Embrace has also started it’s own programing, with support from the Fund for Innovation  and Transformation (FIT).  It believes education is key when it comes to giving children a fighting chance.  They have introduced self directed E-Learning at 10 Ugandan schools.

“All of a sudden when you are not competing with 125 students in the classroom, you are on your own. You can learn at your own pace. You’re not going to fall behind,” said Paul Carrick, co- founder of Embrace.”

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“And we’ve just seen this spectacular rise in confidence and ability. We didn’t anticipate the people who most benefit from this would be girls living with a physical disability.”

The Canadian organization donated 200 tablets containing educational applications covering a wide variety of subjects including awareness material on disabilities. The tablets are used by children with special needs and those without.  Embrace studied the impacts on learning over a nine-month period.

“We saw a lot of improvements generally in their literacy scores and math scores when we compared the intervention schools that had this project and the controlled schools that did not have this project,” said Ajio.

Wilbert, an 18-year-old Ugandan with cerebral palsy pictured next to his father, has been hired by a Canadian organization to develop educational software for children with visual or hearing impairments.
Wilbert, an 18-year-old Ugandan with cerebral palsy pictured next to his father, has been hired by a Canadian organization to develop educational software for children with visual or hearing impairments. Global News/Jayme Doll

The tablets are connected to a local server and don’t require internet. Some of the content was developed by 18-year-old Wilbert Kihembo. He has cerebral palsy and cannot speak but is living proof of the possibility children with disabilities can have when given a chance. He communicates by typing and writing.

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“A strong mental mindset is key despite of our physical capacity,” he types out on his screen, and then flashes a wide, determined smile.  His brilliance is apparent the moment you meet him.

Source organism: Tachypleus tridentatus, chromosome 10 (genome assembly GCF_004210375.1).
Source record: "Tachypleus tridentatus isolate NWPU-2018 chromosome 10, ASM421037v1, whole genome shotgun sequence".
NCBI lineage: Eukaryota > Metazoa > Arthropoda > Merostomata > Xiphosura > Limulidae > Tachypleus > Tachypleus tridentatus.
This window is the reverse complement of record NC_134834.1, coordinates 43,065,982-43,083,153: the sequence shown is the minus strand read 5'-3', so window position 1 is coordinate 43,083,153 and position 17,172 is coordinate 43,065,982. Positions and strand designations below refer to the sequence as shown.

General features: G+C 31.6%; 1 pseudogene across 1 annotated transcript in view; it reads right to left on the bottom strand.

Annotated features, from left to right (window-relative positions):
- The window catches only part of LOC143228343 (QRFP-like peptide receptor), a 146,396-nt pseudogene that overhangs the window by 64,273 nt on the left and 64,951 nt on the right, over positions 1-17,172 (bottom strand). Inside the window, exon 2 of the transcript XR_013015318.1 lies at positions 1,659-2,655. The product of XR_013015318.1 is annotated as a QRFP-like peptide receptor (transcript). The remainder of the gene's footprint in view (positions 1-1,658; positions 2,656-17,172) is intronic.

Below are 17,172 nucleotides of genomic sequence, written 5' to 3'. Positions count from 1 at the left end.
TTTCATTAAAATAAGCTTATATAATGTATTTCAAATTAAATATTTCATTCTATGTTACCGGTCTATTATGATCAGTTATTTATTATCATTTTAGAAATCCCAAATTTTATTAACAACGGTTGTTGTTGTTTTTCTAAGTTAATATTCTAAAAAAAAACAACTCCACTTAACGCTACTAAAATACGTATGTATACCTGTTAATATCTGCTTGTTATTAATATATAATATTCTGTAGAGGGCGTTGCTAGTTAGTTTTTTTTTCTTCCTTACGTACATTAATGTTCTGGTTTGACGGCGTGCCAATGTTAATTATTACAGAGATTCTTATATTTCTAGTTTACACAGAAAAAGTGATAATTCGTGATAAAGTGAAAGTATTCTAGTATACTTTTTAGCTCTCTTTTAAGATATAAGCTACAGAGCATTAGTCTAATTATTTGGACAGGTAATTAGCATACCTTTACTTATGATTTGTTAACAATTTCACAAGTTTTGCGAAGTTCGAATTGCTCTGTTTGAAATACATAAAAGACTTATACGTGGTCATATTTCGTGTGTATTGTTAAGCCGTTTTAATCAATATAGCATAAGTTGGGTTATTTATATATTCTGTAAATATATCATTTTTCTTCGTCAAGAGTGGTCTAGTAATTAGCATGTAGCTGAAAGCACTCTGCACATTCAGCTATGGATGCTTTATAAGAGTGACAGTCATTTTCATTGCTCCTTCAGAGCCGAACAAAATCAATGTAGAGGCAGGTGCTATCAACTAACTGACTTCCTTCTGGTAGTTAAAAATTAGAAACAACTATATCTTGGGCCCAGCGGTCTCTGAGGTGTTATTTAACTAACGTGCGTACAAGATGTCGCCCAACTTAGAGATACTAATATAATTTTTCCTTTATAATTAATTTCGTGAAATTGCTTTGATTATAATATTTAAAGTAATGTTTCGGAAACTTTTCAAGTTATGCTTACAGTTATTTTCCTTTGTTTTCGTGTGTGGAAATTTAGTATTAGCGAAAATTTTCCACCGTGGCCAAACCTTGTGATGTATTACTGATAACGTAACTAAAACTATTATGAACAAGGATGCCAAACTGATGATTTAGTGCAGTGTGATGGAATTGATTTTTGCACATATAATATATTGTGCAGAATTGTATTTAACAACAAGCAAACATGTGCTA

“A child with a disability is like any other child and should be given all the love that he deserves, he should not be discriminated and given all opportunities,” said Wilbert’s dad, Reverend Wilson Maali, who spearheaded programing for special needs children in schools when his son was of school age and nobody would take him.  He is beyond proud of his son who is now an employee of Embrace’s E-Learning program.

It’s not uncommon to find students pressing their faces against the bars of the computer lab room, curious and interested to try out the new tools. Many have never seen a computer before, let alone a tablet.  Embrace said it has levelled out the playing field and changed the narrative and belief about what some thought about their peers who are differently abled.

Isabella Ajio sits beside a teacher with a visual impairment who instructs special needs children. Global News/Jayme Doll

Rosemary said it’s greatly helped her.

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“Children would run from me. They didn’t want to sit with me, they didn’t want to be near me,” said Rosemary. “After the E-learning project was brought to our school we all learned about disabilities.

“Now I’m a normal pupil in our school,” beamed the 13-year-old as her bright smile radiated with renewed confidence. “And I have many friends.”

It’s a hopeful development for Isabella Ajio who believes if all students are empowered the same way and are given access to education their lives will greatly improve.

Embrace is hoping to expand the program to other parts of Uganda.